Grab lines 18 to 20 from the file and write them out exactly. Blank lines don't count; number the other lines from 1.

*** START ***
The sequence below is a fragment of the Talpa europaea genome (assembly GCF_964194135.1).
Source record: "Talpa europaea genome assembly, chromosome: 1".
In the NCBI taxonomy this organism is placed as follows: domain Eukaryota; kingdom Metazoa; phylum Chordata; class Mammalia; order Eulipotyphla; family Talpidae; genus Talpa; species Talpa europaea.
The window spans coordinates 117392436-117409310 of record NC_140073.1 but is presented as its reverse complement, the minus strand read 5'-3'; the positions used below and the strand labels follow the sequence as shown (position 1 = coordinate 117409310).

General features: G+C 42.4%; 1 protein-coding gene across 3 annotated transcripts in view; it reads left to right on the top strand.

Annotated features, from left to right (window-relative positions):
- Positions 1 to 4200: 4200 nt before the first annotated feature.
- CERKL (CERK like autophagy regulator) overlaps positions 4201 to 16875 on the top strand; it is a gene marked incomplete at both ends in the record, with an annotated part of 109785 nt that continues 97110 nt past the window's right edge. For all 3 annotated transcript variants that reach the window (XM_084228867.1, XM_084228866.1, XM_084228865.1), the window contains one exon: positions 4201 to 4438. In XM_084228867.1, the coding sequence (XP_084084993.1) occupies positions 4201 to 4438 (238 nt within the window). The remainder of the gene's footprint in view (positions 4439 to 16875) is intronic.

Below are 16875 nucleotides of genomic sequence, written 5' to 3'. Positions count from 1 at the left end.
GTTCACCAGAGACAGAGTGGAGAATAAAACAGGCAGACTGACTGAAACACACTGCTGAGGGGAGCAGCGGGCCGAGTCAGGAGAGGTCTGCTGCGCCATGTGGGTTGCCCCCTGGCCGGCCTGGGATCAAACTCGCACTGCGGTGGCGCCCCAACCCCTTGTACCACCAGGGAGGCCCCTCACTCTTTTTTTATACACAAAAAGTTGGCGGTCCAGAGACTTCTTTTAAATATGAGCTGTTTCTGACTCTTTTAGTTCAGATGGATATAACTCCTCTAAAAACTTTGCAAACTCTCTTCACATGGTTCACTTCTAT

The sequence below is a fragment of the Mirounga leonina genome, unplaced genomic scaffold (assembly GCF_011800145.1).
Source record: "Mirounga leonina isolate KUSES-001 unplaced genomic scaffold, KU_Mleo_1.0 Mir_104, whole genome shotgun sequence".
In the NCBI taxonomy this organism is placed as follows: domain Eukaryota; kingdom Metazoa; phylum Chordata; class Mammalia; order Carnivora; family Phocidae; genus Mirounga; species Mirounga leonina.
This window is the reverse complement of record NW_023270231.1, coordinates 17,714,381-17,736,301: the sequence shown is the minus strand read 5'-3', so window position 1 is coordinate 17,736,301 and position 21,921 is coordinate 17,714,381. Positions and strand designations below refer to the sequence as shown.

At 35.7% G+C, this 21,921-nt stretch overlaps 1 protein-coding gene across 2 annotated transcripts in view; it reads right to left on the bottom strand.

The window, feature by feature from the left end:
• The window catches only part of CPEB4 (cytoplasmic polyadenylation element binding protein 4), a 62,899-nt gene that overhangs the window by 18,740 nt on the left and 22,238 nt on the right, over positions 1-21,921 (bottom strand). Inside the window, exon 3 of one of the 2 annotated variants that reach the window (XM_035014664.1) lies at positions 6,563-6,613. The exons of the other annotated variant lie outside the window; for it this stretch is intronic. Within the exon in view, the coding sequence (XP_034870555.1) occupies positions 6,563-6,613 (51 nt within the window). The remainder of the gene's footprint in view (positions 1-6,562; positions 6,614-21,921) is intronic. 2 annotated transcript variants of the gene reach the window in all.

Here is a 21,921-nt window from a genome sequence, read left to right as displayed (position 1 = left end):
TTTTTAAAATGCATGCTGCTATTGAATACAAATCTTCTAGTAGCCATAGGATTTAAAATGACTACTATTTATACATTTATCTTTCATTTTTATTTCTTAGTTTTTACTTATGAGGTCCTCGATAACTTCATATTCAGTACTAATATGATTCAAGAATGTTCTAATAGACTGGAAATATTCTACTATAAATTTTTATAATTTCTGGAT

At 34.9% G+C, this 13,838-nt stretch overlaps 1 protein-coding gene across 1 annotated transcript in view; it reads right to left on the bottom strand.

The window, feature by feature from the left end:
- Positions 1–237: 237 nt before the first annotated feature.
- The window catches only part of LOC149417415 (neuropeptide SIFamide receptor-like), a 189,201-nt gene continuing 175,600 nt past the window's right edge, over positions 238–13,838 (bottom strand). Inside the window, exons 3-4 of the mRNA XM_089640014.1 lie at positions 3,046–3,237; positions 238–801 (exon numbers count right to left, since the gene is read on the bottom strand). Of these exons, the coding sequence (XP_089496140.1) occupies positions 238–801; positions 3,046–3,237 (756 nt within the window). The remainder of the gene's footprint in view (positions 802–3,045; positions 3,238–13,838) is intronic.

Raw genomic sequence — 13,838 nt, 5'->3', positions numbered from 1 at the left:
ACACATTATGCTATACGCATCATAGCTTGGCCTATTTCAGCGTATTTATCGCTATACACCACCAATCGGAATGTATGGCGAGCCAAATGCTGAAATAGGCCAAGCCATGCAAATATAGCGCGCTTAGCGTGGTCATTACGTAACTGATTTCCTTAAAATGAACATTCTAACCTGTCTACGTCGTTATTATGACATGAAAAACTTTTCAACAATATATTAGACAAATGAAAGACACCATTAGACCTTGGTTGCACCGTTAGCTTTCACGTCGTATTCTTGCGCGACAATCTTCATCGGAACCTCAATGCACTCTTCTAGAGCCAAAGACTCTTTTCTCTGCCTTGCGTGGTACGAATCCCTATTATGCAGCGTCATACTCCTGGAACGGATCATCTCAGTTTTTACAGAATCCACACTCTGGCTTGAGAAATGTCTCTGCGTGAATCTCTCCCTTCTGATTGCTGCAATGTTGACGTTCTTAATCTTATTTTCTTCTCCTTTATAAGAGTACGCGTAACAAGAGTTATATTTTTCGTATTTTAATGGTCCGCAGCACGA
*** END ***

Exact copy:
Here is a 21,921-nt window from a genome sequence, read left to right as displayed (position 1 = left end):
TTTTTAAAATGCATGCTGCTATTGAATACAAATCTTCTAGTAGCCATAGGATTTAAAATGACTACTATTTATACATTTATCTTTCATTTTTATTTCTTAGTTTTTACTTATGAGGTCCTCGATAACTTCATATTCAGTACTAATATGATTCAAGAATGTTCTAATAGACTGGAAATATTCTACTATAAATTTTTATAATTTCTGGAT

At 34.9% G+C, this 13,838-nt stretch overlaps 1 protein-coding gene across 1 annotated transcript in view; it reads right to left on the bottom strand.